The murder trial of Cleaven L. Williams Jr. — who's accused of fatally stabbing his pregnant wife outside a Baltimore courthouse in 2008 — began Friday morning with attorneys arguing whether the autopsy photos could be shown to jurors.
Veronica L. Williams was stabbed seven times in her face and neck, and the images taken by the medical examiner are described as graphic, showing wounds stretched wide to measure their depth.
"They're very shocking," said defense attorney Melissa Phinn. She contends that the photographs would prejudice jurors against her client, while prosecutor Kevin Wiggins said they are necessary to show "the extent of the injuries." The judge said he would allow them to be presented, with portions blocked out.
It was likely a hard discussion to hear for Veronica Williams' supporters, who sat silently in the courtroom, dressed in purple. They've waited years for the trial to begin.
On Nov. 17, 2008, 28-year-old Veronica Williams told a Baltimore District Court judge that her husband of 10 years had held her down and cut off her hair a month earlier while she screamed loud enough to draw the attention of their three young children. Several years earlier, he had pistol-whipped her, according to court records and pleaded guilty to second-degree assault.
The judge granted a temporary protective order, and Veronica Williams, who was three to six weeks' pregnant, it was later determined, left the courthouse on North Avenue. Her husband tackled her, according to a witness, and began slashing away as a police officer arrived and fired at least two bullets into Cleaven Williams. He recovered, but his wife died three days later.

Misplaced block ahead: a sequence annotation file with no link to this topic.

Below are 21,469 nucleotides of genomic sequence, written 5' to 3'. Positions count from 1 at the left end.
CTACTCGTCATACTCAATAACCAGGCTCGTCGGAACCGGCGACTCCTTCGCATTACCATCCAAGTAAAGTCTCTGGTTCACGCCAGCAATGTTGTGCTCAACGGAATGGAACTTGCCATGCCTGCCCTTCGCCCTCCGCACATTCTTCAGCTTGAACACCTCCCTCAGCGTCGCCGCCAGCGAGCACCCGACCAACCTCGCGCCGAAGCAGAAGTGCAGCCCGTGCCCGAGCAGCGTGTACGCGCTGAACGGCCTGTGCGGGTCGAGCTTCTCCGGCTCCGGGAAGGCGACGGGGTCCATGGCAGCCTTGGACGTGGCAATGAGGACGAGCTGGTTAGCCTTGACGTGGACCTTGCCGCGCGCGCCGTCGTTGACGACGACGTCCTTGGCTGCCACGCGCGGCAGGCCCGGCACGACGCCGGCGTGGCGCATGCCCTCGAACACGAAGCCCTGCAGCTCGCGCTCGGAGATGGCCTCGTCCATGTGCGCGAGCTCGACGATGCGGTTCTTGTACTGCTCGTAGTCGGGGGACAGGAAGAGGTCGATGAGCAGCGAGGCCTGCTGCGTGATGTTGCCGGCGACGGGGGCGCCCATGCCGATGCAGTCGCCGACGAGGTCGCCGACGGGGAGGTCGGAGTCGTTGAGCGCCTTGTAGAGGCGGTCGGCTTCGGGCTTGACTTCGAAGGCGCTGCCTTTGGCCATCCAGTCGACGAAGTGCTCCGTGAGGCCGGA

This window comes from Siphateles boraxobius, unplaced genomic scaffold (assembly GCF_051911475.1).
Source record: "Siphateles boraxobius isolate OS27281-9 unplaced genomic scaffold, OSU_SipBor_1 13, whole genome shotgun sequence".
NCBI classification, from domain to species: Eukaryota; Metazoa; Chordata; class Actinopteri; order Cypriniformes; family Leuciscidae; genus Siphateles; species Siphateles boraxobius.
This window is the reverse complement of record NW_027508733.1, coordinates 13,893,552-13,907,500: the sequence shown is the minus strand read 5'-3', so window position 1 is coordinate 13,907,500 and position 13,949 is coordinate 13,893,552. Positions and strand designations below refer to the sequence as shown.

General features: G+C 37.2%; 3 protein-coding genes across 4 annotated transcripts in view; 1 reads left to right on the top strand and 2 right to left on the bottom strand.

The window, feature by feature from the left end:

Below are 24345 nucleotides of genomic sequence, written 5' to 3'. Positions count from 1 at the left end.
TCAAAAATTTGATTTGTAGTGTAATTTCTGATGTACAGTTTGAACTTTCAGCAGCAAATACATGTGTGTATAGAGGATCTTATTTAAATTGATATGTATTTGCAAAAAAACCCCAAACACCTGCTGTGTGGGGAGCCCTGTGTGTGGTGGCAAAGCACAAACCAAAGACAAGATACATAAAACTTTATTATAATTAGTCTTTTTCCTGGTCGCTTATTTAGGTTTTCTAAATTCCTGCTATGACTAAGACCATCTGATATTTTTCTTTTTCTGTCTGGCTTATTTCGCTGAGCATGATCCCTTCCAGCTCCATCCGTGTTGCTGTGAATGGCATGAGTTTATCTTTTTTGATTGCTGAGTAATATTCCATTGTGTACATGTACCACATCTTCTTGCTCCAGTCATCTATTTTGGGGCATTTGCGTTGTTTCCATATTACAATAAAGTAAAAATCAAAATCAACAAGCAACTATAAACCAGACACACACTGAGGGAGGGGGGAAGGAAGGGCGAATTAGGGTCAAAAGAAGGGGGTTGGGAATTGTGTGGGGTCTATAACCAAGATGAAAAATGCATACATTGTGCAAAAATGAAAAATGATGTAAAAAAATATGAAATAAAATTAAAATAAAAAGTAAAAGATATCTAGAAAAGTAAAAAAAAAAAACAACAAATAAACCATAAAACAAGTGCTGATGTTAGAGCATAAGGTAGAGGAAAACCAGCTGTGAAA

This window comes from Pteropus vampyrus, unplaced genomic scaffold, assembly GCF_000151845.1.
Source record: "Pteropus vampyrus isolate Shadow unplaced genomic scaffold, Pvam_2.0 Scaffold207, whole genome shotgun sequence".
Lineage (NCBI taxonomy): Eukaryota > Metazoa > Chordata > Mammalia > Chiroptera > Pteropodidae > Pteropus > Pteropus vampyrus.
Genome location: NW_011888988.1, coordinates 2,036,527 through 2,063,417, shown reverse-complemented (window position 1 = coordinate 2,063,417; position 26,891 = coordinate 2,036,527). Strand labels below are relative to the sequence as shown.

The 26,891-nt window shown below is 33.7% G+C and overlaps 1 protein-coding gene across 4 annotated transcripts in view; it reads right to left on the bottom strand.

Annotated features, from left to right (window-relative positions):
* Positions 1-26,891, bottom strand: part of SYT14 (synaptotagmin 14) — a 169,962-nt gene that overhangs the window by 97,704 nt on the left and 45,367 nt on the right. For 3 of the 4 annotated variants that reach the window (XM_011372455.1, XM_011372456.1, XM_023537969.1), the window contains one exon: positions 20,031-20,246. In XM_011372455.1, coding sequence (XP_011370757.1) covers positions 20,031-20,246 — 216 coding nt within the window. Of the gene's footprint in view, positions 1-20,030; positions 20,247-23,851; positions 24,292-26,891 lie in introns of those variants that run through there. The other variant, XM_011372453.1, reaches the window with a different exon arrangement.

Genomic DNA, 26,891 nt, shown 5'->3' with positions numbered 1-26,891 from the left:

Cleaven Williams, a former president of the Greater Greenmount Community Association, is charged with murder in her death, which he referred to as a "homicide" in a December letter to the Baltimore Sun, asking for the newspaper to use "sensitivity and tact" when writing about his case.
"It has not been determined with the courts as a manslaughter or murder," wrote Cleaven Williams, 35. In court Friday, he sat quietly at the defense table, wearing a suit and glasses, while Baltimore Circuit Judge Timothy J. Doory laid out the trial schedule.
A jury will likely be selected Monday, said Doory, adding that he hopes to get through opening statements that day as well.
He issued a gag order in the case, preventing attorneys trying the case from talking to reporters. And he urged the onlookers to reserve their comments, as well.
"The only effect [talking] can have is to derail the process," he said. "When the case is over, everyone will be encouraged to talk about it."